Am I Sick? Google Has a Doctor Waiting on Video
Taken from: http://nyti.ms/1yvN6fZ
The Internet can be a dangerous place to get medical advice. Stomachaches turn into cancer, stress becomes an endocrine tumor. Crack remedies and strange diets abound. Now Google is playing with a new technology that it hopes will help people find more reliable medical information. It’s called a doctor.
Google’s “Helpouts” product — a service where people can search for experts and talk to them over video — is running a trial program in which people who are searching for symptoms like pink eye and the common cold can video-chat with a doctor. The company is working with medical groups including Scripps and One Medical, which are “making their doctors available and have verified their credentials,” according to a spokeswoman.
“When you’re searching for basic health information – from conditions like insomnia or food poisoning – our goal is provide you with the most helpful information available,” the spokeswoman said in an emailed statement.
Health care has become one of Google’s biggest side projects. The company’s life sciences division is developing a contact lens that monitors glucose levels. It recently acquired Lift Labs, maker of a high-tech spoon for people with hand tremors.
Google has also used its tremendous coffers to fund Calico, a pharmaceutical company that is being run by the former head of Genentech. Calico recently announced a new partnership to build a Bay Area-based facility that will research diseases that afflict the elderly, like neurodegeneration and cancer.
“When you’re as big as Google is, there are only so many other markets that matter, and health care is one,” said Ben Schachter, an analyst at Macquarie Securities.
Telemedicine is an old concept. Doctors have been using the telephone since the telephone was invented. And they have been sharing X-ray images and using videoconferencing for at least 40 years, according to the American Telemedicine Association.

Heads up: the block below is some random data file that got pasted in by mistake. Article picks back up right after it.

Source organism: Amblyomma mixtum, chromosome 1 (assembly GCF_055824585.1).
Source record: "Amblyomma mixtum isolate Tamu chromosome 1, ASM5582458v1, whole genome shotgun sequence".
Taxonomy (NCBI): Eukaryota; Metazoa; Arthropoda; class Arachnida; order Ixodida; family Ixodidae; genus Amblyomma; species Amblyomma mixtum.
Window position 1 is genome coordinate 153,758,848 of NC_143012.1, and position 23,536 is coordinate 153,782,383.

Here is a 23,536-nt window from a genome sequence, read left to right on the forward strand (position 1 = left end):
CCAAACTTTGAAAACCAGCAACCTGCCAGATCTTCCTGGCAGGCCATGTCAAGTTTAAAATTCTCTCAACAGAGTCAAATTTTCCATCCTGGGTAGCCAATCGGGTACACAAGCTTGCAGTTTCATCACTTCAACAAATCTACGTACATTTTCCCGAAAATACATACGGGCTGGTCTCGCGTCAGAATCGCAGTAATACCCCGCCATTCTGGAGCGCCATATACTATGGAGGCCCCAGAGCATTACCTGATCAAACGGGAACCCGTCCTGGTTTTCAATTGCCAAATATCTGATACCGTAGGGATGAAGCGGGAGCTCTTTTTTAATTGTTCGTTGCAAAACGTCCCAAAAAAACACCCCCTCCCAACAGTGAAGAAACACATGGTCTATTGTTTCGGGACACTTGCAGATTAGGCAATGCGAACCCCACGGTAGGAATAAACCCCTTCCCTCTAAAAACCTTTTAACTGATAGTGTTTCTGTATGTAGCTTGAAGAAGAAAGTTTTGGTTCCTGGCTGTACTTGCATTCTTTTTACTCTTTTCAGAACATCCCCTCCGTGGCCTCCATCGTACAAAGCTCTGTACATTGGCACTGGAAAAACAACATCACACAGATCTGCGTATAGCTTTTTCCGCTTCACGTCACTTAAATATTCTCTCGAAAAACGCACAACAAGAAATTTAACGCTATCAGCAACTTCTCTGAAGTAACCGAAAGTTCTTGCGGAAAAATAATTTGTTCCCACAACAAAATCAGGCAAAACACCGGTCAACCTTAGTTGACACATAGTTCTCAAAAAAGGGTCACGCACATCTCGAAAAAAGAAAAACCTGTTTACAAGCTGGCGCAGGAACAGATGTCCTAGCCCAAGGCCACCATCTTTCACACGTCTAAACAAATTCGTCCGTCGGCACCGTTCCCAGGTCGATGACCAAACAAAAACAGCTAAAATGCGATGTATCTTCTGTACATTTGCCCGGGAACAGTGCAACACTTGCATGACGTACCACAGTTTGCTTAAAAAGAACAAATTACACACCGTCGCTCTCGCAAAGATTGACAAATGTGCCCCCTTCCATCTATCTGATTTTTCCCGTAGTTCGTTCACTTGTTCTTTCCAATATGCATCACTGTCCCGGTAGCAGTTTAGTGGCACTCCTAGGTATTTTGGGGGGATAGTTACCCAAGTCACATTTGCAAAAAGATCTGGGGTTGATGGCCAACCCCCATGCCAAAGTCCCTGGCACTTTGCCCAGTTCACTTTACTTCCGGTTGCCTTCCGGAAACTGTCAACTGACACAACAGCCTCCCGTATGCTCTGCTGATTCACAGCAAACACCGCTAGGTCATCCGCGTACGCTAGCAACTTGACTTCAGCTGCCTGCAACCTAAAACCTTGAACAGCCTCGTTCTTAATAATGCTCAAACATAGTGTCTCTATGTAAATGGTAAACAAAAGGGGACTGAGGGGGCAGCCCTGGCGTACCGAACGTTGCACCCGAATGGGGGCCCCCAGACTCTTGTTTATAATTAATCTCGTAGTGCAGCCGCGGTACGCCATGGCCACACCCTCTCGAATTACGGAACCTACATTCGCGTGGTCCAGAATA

“This year, between 800,000 and one million consultations will be done over the Internet directly to consumers in the United States,” said Jonathan Linkous, chief executive of the American Telemedicine Association. “So clearly consumers want this.”
The $2.8 trillion United States health care market is a big target for all kinds of companies.
Apple announced a health-monitoring app, HealthKit, for its new iOS 8 operating system. The app logs statistics like a user’s footsteps, heart rate and sleep activity, and will be able to pull data from third-party fitness and health-monitoring hardware.
Apple also said it would allow makers of health-monitoring apps to integrate tightly with HealthKit. For example, the Mayo Clinic has retooled its app so that if a patient’s vital signs, like blood pressure, seem concerning, HealthKit can notify the hospital so that a doctor can reply to the patient.
Walmart has also been experimenting with ways to tap into health care. A PWC report has a case study of a recent Walmart partnership with Kaiser Permanente, in which Walmart opened 300-square-foot “Kaiser Permanente Care Corners” at two stores in California.
The centers had diagnostic equipment like blood pressure cuffs and, much like Google’s new “Helpouts” feature, they allowed customers to do video calls with Kaiser doctors and nurses.